Author of 'The Lynchings in Duluth' Broke Silence on City's Dark HistoryHistorians in the News
tags: lynching, literature, local history, 1920s, Duluth
In the early 1970s, Duluth native Michael Fedo planned to write a post-World War I novel set in northern Minnesota. One of the scenes would be an incident his mother once mentioned to him: the story of a local lynching.
His main character, Fedo decided, would be a witness to the murders by mob.
But when the novelist tried to find the reference book that surely, years ago, must have been written about it, he found it didn’t exist.
“Not only did I learn there was no book, but the librarians that I talked to — there must have been four of five of them in the Duluth area and in the Twin Cities — these librarians had never heard of the incident,” Fedo said.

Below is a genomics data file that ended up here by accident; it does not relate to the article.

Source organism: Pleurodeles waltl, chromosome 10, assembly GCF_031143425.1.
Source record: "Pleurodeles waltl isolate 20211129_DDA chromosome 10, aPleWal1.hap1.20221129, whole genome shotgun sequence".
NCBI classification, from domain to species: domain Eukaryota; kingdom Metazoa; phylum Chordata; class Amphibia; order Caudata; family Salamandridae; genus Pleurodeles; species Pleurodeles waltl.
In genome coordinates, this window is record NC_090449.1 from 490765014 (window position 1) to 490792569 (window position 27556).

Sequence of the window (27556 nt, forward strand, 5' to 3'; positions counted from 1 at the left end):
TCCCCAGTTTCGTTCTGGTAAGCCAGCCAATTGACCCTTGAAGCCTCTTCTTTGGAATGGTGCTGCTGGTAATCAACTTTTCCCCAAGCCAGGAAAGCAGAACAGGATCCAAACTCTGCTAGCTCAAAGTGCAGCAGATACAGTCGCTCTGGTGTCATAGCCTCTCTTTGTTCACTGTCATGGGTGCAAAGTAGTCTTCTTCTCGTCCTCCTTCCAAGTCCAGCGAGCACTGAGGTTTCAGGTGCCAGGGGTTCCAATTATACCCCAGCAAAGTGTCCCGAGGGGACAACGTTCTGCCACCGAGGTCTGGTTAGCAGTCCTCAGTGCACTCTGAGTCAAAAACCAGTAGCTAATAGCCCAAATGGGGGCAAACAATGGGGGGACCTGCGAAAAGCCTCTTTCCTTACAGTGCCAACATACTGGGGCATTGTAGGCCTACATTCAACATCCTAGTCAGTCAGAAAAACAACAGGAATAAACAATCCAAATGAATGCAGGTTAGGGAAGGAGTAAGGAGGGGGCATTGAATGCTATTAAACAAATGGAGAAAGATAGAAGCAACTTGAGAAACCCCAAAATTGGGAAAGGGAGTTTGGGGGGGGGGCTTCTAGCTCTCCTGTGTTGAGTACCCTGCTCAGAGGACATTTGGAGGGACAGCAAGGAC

So he wrote that book instead.
Nearly 40 years after Fedo’s story of Duluth’s dark history was first published, it’s gone through three publishing houses, multiple title changes, a shift in some readers’ mentality and has included new information — including the late addition of the names of some of the principal players.
One thing remains unchanged: “The Lynchings in Duluth,” as it’s now named, is credited with being the first all-encompassing resource about the June 15, 1920, murders of circus workers Elias Clayton, Elmer Jackson and Isaac McGhie.
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